Determining the right type of 401(k) plan for your business can be challenging. With so many options and so much to consider, a key decision is whether to go with a traditional or a safe harbor design. This is important as your choice can have long-range implications for your employees and your company.
As an employer, you could be limited in the amount you can personally contribute to the plan under a traditional plan design. On the other hand, a safe harbor plan allows an employer to make a minimum contribution to your employees’ accounts while giving the owner/employees the ability to maximize their personal contributions to the plan. This added benefit may be well worth the potential higher cost of a safe harbor plan. For small companies, the popular safe harbor plan designs can be a win-win for both the owners and the employees.
Although traditional plans allow for both employee and employer contributions to employee accounts, the amounts for employees who are considered highly compensated are restricted depending on income. A traditional plan is required to be tested ensuring employees considered highly compensated are not disproportionately advantaged in the plan.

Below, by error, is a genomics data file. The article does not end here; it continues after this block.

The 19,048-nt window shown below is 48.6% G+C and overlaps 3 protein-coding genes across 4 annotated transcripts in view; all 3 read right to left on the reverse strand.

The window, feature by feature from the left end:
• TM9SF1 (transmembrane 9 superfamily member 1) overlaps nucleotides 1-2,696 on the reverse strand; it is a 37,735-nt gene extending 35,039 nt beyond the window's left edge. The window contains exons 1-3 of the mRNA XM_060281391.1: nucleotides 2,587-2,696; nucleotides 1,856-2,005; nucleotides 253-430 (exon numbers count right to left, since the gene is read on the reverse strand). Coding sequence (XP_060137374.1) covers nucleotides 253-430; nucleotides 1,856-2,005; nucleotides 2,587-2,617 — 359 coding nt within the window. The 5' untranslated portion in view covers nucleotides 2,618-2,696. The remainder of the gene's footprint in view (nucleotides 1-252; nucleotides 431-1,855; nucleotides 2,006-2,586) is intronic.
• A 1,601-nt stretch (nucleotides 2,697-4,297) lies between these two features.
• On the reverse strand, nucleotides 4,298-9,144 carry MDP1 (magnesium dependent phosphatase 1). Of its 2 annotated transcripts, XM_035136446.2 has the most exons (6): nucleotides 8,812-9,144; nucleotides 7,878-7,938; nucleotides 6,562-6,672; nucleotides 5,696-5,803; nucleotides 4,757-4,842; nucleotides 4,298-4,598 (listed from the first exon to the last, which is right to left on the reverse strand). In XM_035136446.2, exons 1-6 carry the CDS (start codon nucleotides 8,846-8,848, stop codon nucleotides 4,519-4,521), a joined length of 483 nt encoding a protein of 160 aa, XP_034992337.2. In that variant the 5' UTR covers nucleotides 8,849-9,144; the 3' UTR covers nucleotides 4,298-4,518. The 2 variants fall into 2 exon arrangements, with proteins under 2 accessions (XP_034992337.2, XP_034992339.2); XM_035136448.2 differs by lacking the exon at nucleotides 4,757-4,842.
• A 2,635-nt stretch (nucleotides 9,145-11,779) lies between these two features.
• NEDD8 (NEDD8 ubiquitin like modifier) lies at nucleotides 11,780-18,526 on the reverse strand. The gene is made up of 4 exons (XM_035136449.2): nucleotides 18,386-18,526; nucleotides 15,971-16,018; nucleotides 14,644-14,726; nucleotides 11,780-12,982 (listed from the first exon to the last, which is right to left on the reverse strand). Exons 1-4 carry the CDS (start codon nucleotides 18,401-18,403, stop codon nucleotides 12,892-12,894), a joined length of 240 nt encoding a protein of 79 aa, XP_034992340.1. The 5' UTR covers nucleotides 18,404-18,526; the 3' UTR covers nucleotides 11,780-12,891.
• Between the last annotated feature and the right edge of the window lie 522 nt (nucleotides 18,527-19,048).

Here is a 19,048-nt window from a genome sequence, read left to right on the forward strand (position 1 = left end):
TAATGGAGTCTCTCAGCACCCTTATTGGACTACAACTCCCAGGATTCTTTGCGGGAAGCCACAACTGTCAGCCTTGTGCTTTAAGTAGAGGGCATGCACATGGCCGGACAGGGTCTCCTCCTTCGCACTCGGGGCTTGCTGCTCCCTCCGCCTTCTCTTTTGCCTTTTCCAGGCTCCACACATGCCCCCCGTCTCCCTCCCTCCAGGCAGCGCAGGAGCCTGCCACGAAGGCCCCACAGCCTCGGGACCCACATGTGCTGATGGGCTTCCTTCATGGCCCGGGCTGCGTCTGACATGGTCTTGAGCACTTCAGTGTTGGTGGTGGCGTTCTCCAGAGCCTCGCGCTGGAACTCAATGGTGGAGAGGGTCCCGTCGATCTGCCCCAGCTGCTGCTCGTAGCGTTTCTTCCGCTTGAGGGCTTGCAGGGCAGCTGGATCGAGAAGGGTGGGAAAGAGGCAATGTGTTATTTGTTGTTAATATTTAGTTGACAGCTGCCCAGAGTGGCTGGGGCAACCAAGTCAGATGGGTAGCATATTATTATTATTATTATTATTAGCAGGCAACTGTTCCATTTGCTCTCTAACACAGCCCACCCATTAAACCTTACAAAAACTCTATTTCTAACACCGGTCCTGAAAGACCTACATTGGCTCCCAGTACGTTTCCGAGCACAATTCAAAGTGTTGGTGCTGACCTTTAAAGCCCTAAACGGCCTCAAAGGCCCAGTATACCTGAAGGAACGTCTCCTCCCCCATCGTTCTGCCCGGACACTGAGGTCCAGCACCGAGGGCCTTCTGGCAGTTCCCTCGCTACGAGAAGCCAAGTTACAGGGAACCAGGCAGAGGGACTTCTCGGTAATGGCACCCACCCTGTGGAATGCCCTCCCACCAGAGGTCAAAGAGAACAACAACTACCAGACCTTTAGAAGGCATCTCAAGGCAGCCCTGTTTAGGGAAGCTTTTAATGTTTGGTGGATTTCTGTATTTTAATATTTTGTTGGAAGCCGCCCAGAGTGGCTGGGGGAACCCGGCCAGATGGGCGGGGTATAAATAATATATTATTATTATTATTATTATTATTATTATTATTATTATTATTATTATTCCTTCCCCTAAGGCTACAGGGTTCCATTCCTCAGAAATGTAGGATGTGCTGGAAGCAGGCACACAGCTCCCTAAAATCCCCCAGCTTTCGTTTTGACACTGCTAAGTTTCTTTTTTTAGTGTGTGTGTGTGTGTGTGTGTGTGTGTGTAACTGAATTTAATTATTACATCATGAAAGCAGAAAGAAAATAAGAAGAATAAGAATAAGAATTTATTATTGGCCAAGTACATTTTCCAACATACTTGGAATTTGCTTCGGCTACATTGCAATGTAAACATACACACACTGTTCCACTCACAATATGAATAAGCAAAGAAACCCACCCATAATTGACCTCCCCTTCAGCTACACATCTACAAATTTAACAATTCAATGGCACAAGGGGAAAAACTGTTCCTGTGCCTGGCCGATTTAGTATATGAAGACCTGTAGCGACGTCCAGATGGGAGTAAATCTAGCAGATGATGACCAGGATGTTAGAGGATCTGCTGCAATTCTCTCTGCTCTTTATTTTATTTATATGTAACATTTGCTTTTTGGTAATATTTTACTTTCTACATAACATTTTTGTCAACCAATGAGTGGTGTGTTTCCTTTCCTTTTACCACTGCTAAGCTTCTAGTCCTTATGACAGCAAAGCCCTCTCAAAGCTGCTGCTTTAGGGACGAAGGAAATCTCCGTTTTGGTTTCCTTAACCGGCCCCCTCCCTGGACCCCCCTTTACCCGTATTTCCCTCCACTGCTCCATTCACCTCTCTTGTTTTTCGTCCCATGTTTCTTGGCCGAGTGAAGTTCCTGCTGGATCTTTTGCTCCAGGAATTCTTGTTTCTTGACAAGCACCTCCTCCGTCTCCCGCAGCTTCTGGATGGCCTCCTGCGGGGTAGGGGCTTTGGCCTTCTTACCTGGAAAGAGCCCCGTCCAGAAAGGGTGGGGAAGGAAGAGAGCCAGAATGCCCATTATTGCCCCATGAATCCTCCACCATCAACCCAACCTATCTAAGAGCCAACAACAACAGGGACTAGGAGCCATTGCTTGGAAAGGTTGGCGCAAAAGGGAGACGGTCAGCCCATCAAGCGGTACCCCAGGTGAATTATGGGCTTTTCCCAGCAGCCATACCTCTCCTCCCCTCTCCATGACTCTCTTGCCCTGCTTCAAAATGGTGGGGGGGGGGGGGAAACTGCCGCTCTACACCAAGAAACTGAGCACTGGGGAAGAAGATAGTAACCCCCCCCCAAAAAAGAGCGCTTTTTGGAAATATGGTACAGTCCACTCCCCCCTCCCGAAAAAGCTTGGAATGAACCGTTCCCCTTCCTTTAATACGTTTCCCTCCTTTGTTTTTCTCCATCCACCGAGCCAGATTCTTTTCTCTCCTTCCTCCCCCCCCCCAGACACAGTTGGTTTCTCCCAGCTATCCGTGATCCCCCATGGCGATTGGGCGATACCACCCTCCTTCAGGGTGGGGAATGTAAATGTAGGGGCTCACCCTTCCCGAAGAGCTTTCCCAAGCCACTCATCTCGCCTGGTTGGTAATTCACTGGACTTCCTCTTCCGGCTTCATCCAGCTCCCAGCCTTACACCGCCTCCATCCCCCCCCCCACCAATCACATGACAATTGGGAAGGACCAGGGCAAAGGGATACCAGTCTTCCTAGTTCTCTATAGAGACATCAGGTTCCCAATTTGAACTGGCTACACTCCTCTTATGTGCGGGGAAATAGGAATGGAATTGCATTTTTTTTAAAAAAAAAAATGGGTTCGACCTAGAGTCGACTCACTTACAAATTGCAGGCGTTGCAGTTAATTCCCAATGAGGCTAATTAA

With a safe harbor plan design, employers can match employee contributions or make non-elective safe harbor contributions without many of the Department of Labor/IRS regulations that come with traditional plans.
A safe harbor plan is an attractive alternative for the business that wants the benefits of a 401(k) plan but does not want to or is not able to satisfy the required annual compliance testing. It’s a very good option for family-based businesses that can meet the required criteria.
Safe harbor plans can have several advantages:
- Allow owners and other highly compensated employees to contribute the maximum annual deferral amount into their own accounts.
- Under a safe harbor plan, top-heavy rules and discrimination testing are avoided for salary deferrals and employer contributions meeting the safe harbor provisions. This limits the effects from IRS non-discrimination testing and top-heavy.
To get the advantages a safe harbor plan offers a plan must meet several criteria in order to qualify such as employee match. Make sure you review these criteria before selecting safe harbor.
As attractive as a safe harbor plan sounds, there are some downsides when considering a safe harbor plan verses a traditional 401(k) plan:
- If your business has inconsistent revenue streams, it may be difficult to maintain year-round matching or Non-Elective contributions.
- Safe harbor plans can be more expensive than a traditional plan.
- Safe harbor matching or Non-Elective contributions are vested 100% immediately.
- A safe harbor plan must be set up 3 months prior to the plan year end date which means the deadline for 2016 is fast approaching.